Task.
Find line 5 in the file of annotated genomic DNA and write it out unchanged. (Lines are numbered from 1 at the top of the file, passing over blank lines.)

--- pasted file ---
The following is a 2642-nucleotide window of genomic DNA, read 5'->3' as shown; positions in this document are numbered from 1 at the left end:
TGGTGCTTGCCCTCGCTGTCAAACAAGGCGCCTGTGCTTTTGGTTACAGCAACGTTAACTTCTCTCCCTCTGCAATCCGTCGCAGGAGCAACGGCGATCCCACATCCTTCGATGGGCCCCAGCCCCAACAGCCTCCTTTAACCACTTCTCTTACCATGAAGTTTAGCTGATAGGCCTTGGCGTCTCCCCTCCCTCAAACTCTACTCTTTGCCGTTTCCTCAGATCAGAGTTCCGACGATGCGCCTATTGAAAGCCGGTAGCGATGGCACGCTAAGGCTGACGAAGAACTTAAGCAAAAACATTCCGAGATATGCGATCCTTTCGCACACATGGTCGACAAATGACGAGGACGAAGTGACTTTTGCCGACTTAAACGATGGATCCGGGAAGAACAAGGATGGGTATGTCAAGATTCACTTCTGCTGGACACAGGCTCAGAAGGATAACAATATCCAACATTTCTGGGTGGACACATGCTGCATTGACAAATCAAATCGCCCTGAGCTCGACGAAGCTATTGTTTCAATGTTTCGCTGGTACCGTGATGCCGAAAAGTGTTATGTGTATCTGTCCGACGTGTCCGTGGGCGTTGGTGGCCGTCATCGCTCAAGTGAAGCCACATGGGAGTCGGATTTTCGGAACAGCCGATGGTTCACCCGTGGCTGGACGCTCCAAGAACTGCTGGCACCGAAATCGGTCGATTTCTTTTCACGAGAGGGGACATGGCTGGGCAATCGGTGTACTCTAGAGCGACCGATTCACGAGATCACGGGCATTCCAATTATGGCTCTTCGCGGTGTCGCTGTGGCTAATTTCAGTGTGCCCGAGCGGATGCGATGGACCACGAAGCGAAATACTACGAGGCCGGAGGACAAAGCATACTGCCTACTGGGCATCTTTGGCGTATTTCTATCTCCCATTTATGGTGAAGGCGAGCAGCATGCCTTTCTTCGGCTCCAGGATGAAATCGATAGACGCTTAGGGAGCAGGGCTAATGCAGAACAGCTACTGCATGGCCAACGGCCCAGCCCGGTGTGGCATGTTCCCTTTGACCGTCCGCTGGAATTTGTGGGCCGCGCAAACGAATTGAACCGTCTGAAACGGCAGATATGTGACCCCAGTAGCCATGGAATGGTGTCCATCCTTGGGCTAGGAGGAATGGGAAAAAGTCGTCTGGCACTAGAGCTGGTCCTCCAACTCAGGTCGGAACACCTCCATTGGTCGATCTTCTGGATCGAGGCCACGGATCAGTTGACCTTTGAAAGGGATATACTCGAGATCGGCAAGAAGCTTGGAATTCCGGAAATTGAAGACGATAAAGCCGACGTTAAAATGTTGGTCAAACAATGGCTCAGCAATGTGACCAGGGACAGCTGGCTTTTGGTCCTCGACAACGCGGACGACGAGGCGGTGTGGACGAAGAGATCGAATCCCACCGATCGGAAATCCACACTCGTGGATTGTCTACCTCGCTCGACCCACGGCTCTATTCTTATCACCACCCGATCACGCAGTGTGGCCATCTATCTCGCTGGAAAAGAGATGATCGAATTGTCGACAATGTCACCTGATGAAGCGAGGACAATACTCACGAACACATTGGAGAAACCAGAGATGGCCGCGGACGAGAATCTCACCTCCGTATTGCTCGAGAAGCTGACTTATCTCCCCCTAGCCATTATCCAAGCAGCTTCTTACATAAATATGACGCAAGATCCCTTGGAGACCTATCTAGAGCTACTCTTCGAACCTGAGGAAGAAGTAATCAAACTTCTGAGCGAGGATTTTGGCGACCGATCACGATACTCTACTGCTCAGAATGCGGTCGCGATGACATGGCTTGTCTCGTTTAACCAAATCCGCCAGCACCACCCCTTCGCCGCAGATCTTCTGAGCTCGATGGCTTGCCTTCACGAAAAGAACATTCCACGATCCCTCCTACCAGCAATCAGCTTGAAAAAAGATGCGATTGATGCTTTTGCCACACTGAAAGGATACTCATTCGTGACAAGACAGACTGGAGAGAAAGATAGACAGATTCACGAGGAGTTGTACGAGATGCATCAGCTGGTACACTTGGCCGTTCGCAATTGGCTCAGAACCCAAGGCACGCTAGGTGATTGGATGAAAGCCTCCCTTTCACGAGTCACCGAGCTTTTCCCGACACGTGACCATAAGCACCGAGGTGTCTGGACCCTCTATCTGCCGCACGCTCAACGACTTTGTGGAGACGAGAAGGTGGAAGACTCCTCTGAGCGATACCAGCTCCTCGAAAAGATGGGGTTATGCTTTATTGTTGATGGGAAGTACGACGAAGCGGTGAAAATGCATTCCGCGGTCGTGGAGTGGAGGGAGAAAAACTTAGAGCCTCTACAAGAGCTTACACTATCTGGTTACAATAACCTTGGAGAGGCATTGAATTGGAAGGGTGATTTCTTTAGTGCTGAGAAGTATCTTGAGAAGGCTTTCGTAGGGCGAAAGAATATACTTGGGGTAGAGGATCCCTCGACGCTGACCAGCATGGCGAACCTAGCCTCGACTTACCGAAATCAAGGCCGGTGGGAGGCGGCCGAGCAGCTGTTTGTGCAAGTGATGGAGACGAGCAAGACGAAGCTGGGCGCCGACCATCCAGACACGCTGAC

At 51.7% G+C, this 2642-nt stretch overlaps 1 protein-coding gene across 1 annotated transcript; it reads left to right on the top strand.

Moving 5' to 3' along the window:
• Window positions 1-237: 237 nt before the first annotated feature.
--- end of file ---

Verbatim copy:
• Window positions 1-237: 237 nt before the first annotated feature.